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30 Nov 2015

How Rules and Processes Make Workers Less Responsible and Accountable

Rules and processes can reduce the responsibility and accountability in workers.

Rules and processes promote a parent-child relationship between the company and employees.

Rules and processes make changing company culture hard. They not only make hard-to-break habits. They make a less responsible and accountable culture.

What We Give Up as Employers

At first this is hard to see. After all, rules and processes seem to tell workers what they need to do and how managers will grade them.

This is true. What we do not see are all responsibilities and accountability we give up. The company has become the parent. The workers are now children. We even call it the “parent company.”

We give up the ability to hold workers accountable for thinking on their own. We tell them they are no longer responsible for this. They just have to follow the rules and processes.

The process becomes mechanical. No thought is needed. It is a habit, a routine. Life is anything but routine though. The unexpected happens every day.

When that happens we see what we gave up. We cannot hold workers responsible if the rules and processes do not provide for that. How can they be held accountable for something that is not accounted?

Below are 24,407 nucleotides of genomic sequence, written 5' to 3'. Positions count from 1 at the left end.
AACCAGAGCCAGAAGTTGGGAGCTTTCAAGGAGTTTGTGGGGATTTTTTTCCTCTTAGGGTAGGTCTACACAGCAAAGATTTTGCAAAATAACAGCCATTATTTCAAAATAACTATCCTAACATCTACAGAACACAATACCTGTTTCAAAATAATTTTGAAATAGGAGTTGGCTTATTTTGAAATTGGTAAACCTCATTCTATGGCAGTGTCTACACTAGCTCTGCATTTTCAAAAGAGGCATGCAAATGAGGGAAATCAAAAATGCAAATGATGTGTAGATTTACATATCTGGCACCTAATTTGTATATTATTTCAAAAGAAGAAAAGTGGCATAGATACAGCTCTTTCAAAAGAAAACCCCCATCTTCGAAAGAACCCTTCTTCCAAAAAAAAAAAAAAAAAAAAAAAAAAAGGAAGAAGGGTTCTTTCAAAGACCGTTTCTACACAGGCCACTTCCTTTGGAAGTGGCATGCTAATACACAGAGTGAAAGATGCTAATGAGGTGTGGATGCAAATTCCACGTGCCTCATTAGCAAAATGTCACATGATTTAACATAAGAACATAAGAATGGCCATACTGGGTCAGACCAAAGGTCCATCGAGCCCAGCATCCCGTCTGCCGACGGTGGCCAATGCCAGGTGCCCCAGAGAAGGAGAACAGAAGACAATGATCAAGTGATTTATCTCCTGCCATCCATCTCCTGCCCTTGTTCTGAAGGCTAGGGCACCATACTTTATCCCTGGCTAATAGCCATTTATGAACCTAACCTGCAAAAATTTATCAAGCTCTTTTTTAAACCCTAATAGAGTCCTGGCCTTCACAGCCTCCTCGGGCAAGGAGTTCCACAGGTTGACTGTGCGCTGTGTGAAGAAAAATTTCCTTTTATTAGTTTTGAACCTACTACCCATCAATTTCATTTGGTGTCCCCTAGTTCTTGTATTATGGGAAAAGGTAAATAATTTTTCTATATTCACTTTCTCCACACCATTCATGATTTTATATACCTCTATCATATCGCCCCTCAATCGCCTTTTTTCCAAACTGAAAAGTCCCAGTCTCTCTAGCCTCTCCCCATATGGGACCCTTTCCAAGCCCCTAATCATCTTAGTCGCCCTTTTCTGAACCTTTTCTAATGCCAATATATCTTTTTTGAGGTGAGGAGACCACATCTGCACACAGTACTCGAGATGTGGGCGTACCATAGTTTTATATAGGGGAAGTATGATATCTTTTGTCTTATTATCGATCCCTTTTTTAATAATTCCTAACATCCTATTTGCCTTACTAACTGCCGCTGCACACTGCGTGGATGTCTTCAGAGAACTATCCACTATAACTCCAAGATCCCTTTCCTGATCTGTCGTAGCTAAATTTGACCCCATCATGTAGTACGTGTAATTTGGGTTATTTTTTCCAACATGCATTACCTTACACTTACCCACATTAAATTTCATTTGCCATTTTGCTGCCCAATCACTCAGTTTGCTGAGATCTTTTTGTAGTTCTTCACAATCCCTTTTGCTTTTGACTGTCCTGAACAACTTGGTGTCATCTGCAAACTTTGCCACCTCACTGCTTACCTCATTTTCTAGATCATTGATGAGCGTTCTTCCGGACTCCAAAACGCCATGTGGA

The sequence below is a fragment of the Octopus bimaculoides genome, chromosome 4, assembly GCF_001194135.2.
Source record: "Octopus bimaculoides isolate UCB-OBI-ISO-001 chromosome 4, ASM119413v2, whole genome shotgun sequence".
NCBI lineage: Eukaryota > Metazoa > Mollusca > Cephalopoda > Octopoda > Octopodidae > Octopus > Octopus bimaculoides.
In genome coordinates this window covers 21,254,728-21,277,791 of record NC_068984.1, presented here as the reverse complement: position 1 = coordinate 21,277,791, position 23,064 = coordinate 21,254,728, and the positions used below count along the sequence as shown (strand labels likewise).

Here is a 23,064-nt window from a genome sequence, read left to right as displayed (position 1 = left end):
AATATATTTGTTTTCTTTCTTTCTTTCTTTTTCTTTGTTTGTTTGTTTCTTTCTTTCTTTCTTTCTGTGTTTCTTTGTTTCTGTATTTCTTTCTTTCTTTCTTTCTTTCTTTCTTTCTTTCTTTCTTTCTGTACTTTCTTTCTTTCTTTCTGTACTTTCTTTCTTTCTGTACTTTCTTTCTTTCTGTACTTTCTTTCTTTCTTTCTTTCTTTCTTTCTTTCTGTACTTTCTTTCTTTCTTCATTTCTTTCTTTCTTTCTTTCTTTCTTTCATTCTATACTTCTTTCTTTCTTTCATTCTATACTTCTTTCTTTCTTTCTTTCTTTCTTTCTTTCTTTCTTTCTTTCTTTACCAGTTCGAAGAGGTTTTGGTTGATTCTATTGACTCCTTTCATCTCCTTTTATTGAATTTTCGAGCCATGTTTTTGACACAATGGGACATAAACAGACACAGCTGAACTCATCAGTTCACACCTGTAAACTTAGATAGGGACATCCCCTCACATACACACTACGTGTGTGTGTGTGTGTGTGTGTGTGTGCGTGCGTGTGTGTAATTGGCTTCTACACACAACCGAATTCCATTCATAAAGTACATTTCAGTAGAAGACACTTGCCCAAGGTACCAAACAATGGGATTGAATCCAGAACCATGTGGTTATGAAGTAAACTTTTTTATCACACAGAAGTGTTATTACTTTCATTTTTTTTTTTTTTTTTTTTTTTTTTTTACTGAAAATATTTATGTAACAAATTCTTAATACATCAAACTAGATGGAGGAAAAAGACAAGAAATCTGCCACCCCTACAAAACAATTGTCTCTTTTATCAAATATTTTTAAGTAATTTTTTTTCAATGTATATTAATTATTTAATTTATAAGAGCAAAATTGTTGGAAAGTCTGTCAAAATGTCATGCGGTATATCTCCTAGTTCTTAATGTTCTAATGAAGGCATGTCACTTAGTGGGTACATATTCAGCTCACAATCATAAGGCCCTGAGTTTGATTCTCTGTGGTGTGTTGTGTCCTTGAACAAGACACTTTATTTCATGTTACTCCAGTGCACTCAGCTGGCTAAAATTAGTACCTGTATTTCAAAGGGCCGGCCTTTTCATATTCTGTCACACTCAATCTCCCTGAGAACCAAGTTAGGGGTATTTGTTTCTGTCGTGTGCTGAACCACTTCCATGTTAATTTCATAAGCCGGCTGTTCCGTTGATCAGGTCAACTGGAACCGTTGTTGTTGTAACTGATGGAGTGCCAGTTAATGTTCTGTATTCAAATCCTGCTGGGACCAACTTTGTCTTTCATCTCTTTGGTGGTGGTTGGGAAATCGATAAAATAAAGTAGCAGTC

Rules and Processes Give Up Thinking

Rules and processes give up our ability to hold workers responsible and accountable for thinking:

  • That is not written down anywhere.
  • That is not part of the process.
  • No one ever communicated that to me.
  • I followed the rules (process).
  • I did what I was told (taught).

Here is the evidence. When we think about how to improve processes we think about better rules and steps. We do not think about motivating workers better to use the processes. We do not think about teaching guidelines rather than rules.

Processes and Work, Recipes and Food

“Well, Mike, how can people do a job if they do not know what the job is?” This is good theory. The state is not responsible for making sure we know our jobs as citizens. In reality, people have some idea from the title. Talented people are good at seeing what needs to be done.

That is a problem though. Rules and processes reduce the need for talent. They save labor cost. Jobs most governed by rules and processes are most likely to be computerized and robotized.

In such cases workers know the rules and processes but not the work itself. They know the recipe but not the food. Change is harder. Learning a new recipe is harder if you do not know the food.

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